Left wing separated from plane after hitting a light pole


The pilot of a single-engine private plane was injured when his plane crashed in northern Loveland on Thursday morning but has since been released from the hospital and returned back to his home state of Wyoming.

The 1958 Piper Comanche, which was carrying two people, lost power shortly after takeoff from the Northern Colorado Regional Airport just before 7 a.m., according to a release from the Loveland Police Department. The plane touched down on its belly during an emergency landing in the westbound lanes of Crossroads Boulevard, the release said; the plane then veered into a light pole, which tore off the left wing, and spun onto the shoulder of the street just west of Byrd Drive.

Jesse Snell, the plane’s pilot, said that he was taking off Thursday morning for a return trip to his home in Wyoming following a trip down to Texas with his friend, who was the passenger in the plane. He said after the plane began to take off, something went wrong, but he was too far in the take-off process by the time he had figured it out. As he tried to return to the airport to check on the problem, the plane began to lose altitude and “something exploded in the engine.”

“And down we came,” Jesse Snell said Thursday afternoon after returning to Wyoming.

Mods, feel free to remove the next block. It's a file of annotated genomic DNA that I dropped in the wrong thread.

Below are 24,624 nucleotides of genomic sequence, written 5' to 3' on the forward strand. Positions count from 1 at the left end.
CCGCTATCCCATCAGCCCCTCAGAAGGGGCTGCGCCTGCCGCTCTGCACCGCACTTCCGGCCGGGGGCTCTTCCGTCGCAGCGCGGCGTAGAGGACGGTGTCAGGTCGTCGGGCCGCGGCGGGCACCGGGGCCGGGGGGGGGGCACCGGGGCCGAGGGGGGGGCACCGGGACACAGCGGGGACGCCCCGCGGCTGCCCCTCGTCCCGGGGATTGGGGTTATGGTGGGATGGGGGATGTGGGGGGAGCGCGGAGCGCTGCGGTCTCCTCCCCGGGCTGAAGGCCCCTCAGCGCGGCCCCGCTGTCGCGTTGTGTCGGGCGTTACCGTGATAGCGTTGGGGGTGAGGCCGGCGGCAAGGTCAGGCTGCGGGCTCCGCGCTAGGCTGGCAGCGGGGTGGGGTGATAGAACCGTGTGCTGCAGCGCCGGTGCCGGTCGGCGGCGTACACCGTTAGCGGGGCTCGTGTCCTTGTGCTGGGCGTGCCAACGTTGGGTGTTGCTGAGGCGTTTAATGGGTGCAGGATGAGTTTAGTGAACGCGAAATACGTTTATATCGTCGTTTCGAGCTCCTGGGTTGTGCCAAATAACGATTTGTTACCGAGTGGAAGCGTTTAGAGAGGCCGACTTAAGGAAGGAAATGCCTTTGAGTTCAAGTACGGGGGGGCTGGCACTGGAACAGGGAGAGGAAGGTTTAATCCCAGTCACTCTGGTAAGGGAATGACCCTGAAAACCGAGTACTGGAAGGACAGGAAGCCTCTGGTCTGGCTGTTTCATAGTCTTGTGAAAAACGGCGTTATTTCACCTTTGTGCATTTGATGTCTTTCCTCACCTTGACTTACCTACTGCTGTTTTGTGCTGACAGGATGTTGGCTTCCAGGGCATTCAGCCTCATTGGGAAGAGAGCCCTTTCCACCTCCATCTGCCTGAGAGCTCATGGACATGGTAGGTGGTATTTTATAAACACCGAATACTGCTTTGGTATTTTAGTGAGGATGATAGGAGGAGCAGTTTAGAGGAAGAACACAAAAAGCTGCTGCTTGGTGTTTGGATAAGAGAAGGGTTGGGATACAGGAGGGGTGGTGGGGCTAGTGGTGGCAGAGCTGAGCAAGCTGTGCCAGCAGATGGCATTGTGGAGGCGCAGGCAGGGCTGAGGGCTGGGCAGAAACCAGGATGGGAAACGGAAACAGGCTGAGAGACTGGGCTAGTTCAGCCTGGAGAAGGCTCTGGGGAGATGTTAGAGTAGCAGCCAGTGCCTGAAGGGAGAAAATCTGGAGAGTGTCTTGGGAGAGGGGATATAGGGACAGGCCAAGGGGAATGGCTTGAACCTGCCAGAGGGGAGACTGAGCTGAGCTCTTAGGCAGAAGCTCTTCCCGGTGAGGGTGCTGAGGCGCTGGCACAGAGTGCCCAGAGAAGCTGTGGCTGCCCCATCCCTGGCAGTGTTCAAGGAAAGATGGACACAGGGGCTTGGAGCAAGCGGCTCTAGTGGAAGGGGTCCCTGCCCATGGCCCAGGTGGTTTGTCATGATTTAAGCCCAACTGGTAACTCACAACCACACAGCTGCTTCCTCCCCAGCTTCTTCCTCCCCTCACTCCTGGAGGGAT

The plane landed right-side-up without flipping, and Jesse Snell and his friend were able to safely exit the plane. According to Greg Ward, division chief with the Loveland Fire Rescue Authority, a LFRA firefighter who was on her way to work was able to stop and provide aid before more crews arrived on scene.

Ward said Thursday morning that Jesse Snell suffered moderate head injuries and was transported to Medical Center of the Rockies while the passenger was uninjured.

Ed Snell, Jesse’s father, said Thursday afternoon that he has a “bump on his head” and some stitches but was okay otherwise. Jesse Snell said besides that, he just had a few tight muscles.

“That is nothing compared to what it could have been if things hadn’t gone his way,” Ed Snell said.

LFRA, Windsor Severance Fire Rescue, LPD and Thompson Valley EMS responded to help following the crash and a crew from Beegles Aircraft Service came out to the crash site later Thursday morning to safely move the plane

The LPD release added that the National Transportation Safety Board is investigating the incident.

Jason Licon, director at NoCo Regional Airport, said that crashes like this are rare, but pilots are trained constantly to ensure they know what to do in case of an incident.

“We are always trying to make sure you find yourself in a survivable situation with the least (danger) to those (in the area),” he said.

Jesse Snell said that his father, who used to be a commercial pilot, is the one who taught him to fly. He added he has been flying for six years and has around 300 hours in the sky.

“We are fortunate that we had the training to get down on the ground the way we did,” he said.